God Factors In Our Detours
“As the sun was setting, Abram fell into a deep sleep, and a thick and dreadful darkness came over him. Then the Lord said to him, ‘Know for certain that your descendants will be strangers in a country not their own, and they will be enslaved and mistreated four hundred years… In the fourth generation your descendants will come back here, for the sin of the Amorites has not yet reached its full measure'”. Genesis 15:12-16
God confuses me. I’ve been reading the book of Genesis, and His whole treatment of Abraham seems like a bundle of contradictions.
First, God told Abraham he would make him into a great nation (Gen. 12:2), and then He withheld the birth of Isaac for twenty-five years. Then God told Abraham to “look north and south, east and west. All the land that you see I will give to you and your offspring forever” (Gen. 13:14-15), while in chapter 15 God tells Abraham his descendants would live as slaves in Egypt for four hundred years before they would come back and possess the land. I’ve discovered that reading the Bible is a bit like reading a spy novel; you really don’t know how all the pieces fit together until you’ve read the last chapter. Of course, the same thing could be about my life. I won’t really know how all the parts fit together until I’ve lived the final chapter.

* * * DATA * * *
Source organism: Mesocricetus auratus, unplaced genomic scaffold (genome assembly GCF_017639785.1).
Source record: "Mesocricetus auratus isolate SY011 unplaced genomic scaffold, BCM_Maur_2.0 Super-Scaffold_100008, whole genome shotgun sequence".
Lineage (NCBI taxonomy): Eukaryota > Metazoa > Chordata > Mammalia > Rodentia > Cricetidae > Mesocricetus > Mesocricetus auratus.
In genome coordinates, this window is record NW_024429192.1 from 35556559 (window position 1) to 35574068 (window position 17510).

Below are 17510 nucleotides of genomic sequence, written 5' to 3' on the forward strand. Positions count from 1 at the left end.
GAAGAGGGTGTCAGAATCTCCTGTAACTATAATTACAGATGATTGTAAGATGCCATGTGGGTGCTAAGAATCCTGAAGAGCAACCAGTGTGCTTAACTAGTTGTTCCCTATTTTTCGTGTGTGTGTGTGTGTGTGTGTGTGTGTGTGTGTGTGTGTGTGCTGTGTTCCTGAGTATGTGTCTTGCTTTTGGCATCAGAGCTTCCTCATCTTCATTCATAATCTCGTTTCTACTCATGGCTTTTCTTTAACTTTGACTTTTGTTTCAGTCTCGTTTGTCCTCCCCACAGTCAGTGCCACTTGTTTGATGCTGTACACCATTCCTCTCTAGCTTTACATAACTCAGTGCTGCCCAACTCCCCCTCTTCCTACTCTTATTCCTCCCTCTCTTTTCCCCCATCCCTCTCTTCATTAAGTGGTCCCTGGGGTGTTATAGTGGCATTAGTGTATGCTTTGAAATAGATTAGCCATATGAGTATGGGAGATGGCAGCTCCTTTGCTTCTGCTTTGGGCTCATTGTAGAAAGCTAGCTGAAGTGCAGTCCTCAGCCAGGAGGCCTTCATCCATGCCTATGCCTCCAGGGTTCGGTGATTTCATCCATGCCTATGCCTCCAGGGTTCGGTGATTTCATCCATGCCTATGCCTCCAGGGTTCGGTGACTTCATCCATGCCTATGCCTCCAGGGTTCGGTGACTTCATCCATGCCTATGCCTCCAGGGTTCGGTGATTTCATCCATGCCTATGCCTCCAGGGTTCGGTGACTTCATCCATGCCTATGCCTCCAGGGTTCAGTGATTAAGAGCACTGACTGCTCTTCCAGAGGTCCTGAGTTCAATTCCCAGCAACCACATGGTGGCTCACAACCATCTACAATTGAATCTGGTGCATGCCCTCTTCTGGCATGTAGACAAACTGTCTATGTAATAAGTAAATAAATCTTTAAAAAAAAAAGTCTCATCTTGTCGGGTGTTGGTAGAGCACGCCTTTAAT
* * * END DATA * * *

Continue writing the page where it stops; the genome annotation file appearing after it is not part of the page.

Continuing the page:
This is what challenges me about Genesis 15; sometimes when I think I’ve missed God’s direction for my life, it turns out that God has factored in my detours. Furthermore, about the time I think my detours are a result of a sin, I often find they are God’s gift to prepare me for my promise.
Until your life is over and there are daisies over your grave, you cannot truly miss God. And even if you try to hide from Him like Adam and Eve did, He still has a way of finding you! He knows the detours you will take and factors them into the equation of your life. Ps. 139:16 says God has counted all our days, and He even makes allowances for the times we think we’ve missed His will and direction. Time away from our Promised Land is a time for growth. The Israelites needed to grow large and strong as a nation and a family before the appointed time when God would release them to possess their inheritance. We may think the days and years we’ve spent doing things other than possessing our promises are wasted years, but this is not true in the economy of God.